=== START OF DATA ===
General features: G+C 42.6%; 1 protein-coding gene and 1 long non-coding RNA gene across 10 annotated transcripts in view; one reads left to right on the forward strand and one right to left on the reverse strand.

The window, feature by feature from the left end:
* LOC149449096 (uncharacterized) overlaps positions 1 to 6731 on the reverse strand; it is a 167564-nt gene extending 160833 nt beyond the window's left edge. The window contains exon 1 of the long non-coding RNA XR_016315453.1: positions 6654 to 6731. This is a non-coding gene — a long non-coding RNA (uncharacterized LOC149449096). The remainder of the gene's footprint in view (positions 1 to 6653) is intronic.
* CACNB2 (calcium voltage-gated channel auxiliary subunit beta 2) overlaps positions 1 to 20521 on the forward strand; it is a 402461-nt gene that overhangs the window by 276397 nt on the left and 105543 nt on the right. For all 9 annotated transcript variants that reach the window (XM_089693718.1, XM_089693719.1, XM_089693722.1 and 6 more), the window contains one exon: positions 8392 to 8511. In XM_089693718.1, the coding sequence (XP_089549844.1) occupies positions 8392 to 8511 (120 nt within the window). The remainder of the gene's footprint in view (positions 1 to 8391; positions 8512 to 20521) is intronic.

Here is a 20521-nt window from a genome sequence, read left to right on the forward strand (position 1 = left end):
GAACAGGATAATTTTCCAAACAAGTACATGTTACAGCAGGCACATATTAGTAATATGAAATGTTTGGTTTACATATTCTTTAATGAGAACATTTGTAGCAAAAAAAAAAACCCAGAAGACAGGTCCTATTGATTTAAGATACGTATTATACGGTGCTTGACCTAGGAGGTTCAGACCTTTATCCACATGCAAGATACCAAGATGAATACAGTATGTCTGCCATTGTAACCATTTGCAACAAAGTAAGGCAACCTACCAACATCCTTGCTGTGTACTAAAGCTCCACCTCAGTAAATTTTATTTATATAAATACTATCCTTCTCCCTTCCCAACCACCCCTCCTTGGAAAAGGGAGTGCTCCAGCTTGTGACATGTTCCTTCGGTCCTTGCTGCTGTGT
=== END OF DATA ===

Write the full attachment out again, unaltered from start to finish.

General features: G+C 42.6%; 1 protein-coding gene and 1 long non-coding RNA gene across 10 annotated transcripts in view; one reads left to right on the forward strand and one right to left on the reverse strand.

The window, feature by feature from the left end:
* LOC149449096 (uncharacterized) overlaps positions 1 to 6731 on the reverse strand; it is a 167564-nt gene extending 160833 nt beyond the window's left edge. The window contains exon 1 of the long non-coding RNA XR_016315453.1: positions 6654 to 6731. This is a non-coding gene — a long non-coding RNA (uncharacterized LOC149449096). The remainder of the gene's footprint in view (positions 1 to 6653) is intronic.
* CACNB2 (calcium voltage-gated channel auxiliary subunit beta 2) overlaps positions 1 to 20521 on the forward strand; it is a 402461-nt gene that overhangs the window by 276397 nt on the left and 105543 nt on the right. For all 9 annotated transcript variants that reach the window (XM_089693718.1, XM_089693719.1, XM_089693722.1 and 6 more), the window contains one exon: positions 8392 to 8511. In XM_089693718.1, the coding sequence (XP_089549844.1) occupies positions 8392 to 8511 (120 nt within the window). The remainder of the gene's footprint in view (positions 1 to 8391; positions 8512 to 20521) is intronic.

Here is a 20521-nt window from a genome sequence, read left to right on the forward strand (position 1 = left end):
GAACAGGATAATTTTCCAAACAAGTACATGTTACAGCAGGCACATATTAGTAATATGAAATGTTTGGTTTACATATTCTTTAATGAGAACATTTGTAGCAAAAAAAAAAACCCAGAAGACAGGTCCTATTGATTTAAGATACGTATTATACGGTGCTTGACCTAGGAGGTTCAGACCTTTATCCACATGCAAGATACCAAGATGAATACAGTATGTCTGCCATTGTAACCATTTGCAACAAAGTAAGGCAACCTACCAACATCCTTGCTGTGTACTAAAGCTCCACCTCAGTAAATTTTATTTATATAAATACTATCCTTCTCCCTTCCCAACCACCCCTCCTTGGAAAAGGGAGTGCTCCAGCTTGTGACATGTTCCTTCGGTCCTTGCTGCTGTGT